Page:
It is an exciting time for powder coatings

There are many new avenues to explore for technical developments in the next years in powder coatings, says Gunjan Khanijow from Olin. In our interview she talks about lowering of stoving temperatures, non-conductive substrates and other latest trends.

There will be new developments in flme retardancy -

Do you see developments that could make it easier to use powder coatings on non-conductive substrates?

Gunjan Khanijow: There are already sufficient solutions that support non-conductive-substrate coatings as long as the substrates can be heated. Challenges arise when the substrate is non-conductive and cannot be heated. Then you need to look for alternatives involving UV curing or LTC curing. In recent years, we have noticed a significant rise in research activity into technologies for low-temperature coatings, which indicates that the industry is actively looking for innovations for coatings on non-conductive substrates.

Lowering the stoving temperature for powder coatings is commonly seen as a way to open up new market segments. Do you see potential to go much lower than today’s temperatures?

Khanijow: Lowering the temperature tends to have more to do with the stability, shelf life and process stability of the powder coating rather than the curing chemistry itself. The potential to lower the curing temperature is always there, but would entail extensive modification to the base chemistry. This modification would be needed in order to provide proper flow and finishing while maintaining process safety and ensuring shelf-life stability of the end product. We offer an epoxy resin, which is suitable for wood and other non-conductive substrates, we can attain curing temperatures as low as 110 °C, but to achieve even lower temperatures we need to be creative with regard to the process and to the overall formulation aspect.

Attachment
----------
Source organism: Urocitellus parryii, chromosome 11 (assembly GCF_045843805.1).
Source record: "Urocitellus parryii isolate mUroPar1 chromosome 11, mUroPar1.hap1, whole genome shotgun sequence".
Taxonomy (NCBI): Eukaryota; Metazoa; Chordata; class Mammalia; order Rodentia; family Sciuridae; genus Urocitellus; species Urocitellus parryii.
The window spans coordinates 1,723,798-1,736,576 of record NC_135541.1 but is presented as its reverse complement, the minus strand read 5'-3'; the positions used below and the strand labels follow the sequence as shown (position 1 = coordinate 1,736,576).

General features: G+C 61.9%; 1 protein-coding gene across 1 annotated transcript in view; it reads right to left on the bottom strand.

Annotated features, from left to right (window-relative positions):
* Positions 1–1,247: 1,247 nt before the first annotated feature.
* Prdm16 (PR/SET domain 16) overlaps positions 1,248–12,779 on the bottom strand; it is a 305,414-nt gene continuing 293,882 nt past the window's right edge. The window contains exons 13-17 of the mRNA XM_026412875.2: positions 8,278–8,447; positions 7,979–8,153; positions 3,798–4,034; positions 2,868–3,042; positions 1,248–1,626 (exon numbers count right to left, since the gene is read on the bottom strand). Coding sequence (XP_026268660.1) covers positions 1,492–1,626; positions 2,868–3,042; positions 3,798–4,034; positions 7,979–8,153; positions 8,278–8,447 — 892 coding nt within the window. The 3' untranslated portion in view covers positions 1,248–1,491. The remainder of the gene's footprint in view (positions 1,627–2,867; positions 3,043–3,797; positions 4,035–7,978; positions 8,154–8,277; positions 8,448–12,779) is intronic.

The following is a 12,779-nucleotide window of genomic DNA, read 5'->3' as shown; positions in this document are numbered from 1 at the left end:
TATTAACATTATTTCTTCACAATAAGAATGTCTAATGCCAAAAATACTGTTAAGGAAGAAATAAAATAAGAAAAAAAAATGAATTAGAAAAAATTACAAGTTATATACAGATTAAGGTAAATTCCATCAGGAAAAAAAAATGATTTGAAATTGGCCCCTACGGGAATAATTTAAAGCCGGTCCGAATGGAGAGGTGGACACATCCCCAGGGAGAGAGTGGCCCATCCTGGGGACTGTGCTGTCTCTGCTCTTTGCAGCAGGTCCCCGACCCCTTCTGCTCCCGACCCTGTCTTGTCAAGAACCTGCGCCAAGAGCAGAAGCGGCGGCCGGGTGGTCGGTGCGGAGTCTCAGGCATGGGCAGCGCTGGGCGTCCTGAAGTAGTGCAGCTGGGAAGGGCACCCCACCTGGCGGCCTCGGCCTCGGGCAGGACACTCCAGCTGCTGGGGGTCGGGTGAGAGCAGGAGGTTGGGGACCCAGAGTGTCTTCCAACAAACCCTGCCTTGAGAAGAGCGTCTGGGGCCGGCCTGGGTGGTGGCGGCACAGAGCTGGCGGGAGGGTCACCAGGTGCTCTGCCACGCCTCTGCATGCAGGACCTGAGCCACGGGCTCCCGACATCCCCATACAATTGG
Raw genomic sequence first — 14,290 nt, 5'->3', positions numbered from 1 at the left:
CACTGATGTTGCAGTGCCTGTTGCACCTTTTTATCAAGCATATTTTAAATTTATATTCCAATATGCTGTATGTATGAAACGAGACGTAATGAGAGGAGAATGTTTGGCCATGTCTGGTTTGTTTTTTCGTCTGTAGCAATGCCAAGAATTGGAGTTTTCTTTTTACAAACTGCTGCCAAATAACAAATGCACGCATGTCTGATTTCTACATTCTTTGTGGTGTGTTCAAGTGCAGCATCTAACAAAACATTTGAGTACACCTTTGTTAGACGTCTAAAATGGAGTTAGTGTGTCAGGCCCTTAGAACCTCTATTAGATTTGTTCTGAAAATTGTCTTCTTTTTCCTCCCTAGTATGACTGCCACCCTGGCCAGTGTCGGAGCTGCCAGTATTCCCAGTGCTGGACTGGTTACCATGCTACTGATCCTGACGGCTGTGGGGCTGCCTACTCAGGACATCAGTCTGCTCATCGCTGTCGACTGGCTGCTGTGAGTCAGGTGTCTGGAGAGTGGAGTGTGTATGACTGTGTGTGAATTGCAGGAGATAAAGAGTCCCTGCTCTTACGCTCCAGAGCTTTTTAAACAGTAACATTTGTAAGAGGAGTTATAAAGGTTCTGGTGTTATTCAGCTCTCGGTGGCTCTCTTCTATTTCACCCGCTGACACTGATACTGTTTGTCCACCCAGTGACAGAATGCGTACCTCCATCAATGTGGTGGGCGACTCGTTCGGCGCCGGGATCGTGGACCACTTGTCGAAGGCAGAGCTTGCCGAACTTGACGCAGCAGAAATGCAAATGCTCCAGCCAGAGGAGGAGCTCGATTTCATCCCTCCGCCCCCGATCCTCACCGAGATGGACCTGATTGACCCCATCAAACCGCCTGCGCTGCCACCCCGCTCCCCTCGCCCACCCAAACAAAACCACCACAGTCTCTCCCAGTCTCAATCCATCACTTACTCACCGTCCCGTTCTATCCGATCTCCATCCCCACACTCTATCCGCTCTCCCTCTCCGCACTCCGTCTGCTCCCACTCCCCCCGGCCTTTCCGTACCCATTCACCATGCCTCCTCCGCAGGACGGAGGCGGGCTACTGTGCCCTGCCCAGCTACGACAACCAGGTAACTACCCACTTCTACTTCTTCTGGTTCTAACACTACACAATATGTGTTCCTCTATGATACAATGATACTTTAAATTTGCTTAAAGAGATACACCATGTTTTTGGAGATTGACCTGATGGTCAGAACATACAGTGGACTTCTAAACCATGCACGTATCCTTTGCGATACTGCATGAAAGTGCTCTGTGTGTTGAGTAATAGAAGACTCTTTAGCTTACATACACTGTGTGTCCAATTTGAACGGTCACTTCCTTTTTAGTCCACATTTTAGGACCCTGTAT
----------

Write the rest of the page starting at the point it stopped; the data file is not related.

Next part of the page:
Gunjan Khanijow, Olin

Gunjan Khanijow works as global strategic marketing manager at Olin.

What other technical developments do you see for powder coatings in the next few years?

Khanijow: It is an exciting time for powder coatings. With the industry expected to grow at 5-6% CAGR, especially in emerging economies, we foresee many new avenues for exploring technical developments in the next three to five years. Developments should not only positively impact the life-cycle costs of coatings and provide enhanced performance, but should also be environmentally friendly and sustainable.

In our opinion, some of the upcoming areas of technical developments are flame retardancy effected with non-halogenated materials, antibacterial applications on epoxies, nanotechnology in coatings and diffusion of nanotechnology with nanofillers and graphene – to name a few. Regulatory-driven requirements are also an important factor that lead to new product developments in the powder coatings industry. At Olin, we have been actively working on developing specialty products for epoxy-based functional applications that provide improved corrosion resistance, high-temperature resistance and toughening properties.

In epoxy-hybrid based decorative coatings, we foresee more technical developments aimed at creating differentiation through finishes. Improvements to finishes in the form of low gloss, hammertones, and textured would drive innovation. Last but not least, while not a classical technical development, the industry is certainly very receptive to process-based innovation that is enabled through digitisation initiatives! 

Event tip:

If you want to start developing your own powder coatings formulations the European Coatings seminar Powder Coatings will help you understand the necessary basics and parameters. The Seminar will take place on 22 May 2019 in Amsterdam.

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